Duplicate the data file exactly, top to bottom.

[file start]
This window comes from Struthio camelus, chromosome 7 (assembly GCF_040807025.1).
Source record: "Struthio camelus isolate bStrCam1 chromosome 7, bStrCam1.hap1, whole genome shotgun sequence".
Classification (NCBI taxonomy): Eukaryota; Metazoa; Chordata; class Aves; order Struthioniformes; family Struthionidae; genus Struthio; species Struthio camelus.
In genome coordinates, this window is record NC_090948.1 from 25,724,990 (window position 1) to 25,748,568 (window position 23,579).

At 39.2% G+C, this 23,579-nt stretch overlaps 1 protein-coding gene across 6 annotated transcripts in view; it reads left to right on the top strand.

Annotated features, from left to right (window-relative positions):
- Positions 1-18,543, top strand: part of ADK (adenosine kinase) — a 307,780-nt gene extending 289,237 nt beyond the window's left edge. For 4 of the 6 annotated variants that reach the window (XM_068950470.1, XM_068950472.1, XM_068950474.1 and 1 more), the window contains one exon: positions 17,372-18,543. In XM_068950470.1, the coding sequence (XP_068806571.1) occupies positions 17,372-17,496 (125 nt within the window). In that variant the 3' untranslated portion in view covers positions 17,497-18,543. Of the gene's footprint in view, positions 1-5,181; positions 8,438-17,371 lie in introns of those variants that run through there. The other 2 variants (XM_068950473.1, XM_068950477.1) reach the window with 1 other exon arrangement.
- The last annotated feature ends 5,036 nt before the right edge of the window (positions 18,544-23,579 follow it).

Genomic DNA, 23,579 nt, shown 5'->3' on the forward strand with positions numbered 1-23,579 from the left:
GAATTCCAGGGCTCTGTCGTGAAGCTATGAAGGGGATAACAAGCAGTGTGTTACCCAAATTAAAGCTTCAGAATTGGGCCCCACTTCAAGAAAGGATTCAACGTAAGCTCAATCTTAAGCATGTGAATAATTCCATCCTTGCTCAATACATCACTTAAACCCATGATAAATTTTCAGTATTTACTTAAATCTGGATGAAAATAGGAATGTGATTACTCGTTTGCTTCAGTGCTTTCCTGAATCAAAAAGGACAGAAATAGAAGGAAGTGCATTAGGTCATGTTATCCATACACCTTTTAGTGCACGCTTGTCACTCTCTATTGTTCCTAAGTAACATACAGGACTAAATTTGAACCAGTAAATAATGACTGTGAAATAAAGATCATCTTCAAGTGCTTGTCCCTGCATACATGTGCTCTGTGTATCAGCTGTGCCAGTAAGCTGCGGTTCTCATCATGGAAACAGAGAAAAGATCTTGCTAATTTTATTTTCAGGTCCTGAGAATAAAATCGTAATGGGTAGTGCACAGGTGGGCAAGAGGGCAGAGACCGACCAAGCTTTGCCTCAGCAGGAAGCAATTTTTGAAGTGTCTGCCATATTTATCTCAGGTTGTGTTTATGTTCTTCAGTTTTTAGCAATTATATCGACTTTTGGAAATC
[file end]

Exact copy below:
This window comes from Struthio camelus, chromosome 7 (assembly GCF_040807025.1).
Source record: "Struthio camelus isolate bStrCam1 chromosome 7, bStrCam1.hap1, whole genome shotgun sequence".
Classification (NCBI taxonomy): Eukaryota; Metazoa; Chordata; class Aves; order Struthioniformes; family Struthionidae; genus Struthio; species Struthio camelus.
In genome coordinates, this window is record NC_090948.1 from 25,724,990 (window position 1) to 25,748,568 (window position 23,579).

At 39.2% G+C, this 23,579-nt stretch overlaps 1 protein-coding gene across 6 annotated transcripts in view; it reads left to right on the top strand.

Annotated features, from left to right (window-relative positions):
- Positions 1-18,543, top strand: part of ADK (adenosine kinase) — a 307,780-nt gene extending 289,237 nt beyond the window's left edge. For 4 of the 6 annotated variants that reach the window (XM_068950470.1, XM_068950472.1, XM_068950474.1 and 1 more), the window contains one exon: positions 17,372-18,543. In XM_068950470.1, the coding sequence (XP_068806571.1) occupies positions 17,372-17,496 (125 nt within the window). In that variant the 3' untranslated portion in view covers positions 17,497-18,543. Of the gene's footprint in view, positions 1-5,181; positions 8,438-17,371 lie in introns of those variants that run through there. The other 2 variants (XM_068950473.1, XM_068950477.1) reach the window with 1 other exon arrangement.
- The last annotated feature ends 5,036 nt before the right edge of the window (positions 18,544-23,579 follow it).

Genomic DNA, 23,579 nt, shown 5'->3' on the forward strand with positions numbered 1-23,579 from the left:
GAATTCCAGGGCTCTGTCGTGAAGCTATGAAGGGGATAACAAGCAGTGTGTTACCCAAATTAAAGCTTCAGAATTGGGCCCCACTTCAAGAAAGGATTCAACGTAAGCTCAATCTTAAGCATGTGAATAATTCCATCCTTGCTCAATACATCACTTAAACCCATGATAAATTTTCAGTATTTACTTAAATCTGGATGAAAATAGGAATGTGATTACTCGTTTGCTTCAGTGCTTTCCTGAATCAAAAAGGACAGAAATAGAAGGAAGTGCATTAGGTCATGTTATCCATACACCTTTTAGTGCACGCTTGTCACTCTCTATTGTTCCTAAGTAACATACAGGACTAAATTTGAACCAGTAAATAATGACTGTGAAATAAAGATCATCTTCAAGTGCTTGTCCCTGCATACATGTGCTCTGTGTATCAGCTGTGCCAGTAAGCTGCGGTTCTCATCATGGAAACAGAGAAAAGATCTTGCTAATTTTATTTTCAGGTCCTGAGAATAAAATCGTAATGGGTAGTGCACAGGTGGGCAAGAGGGCAGAGACCGACCAAGCTTTGCCTCAGCAGGAAGCAATTTTTGAAGTGTCTGCCATATTTATCTCAGGTTGTGTTTATGTTCTTCAGTTTTTAGCAATTATATCGACTTTTGGAAATC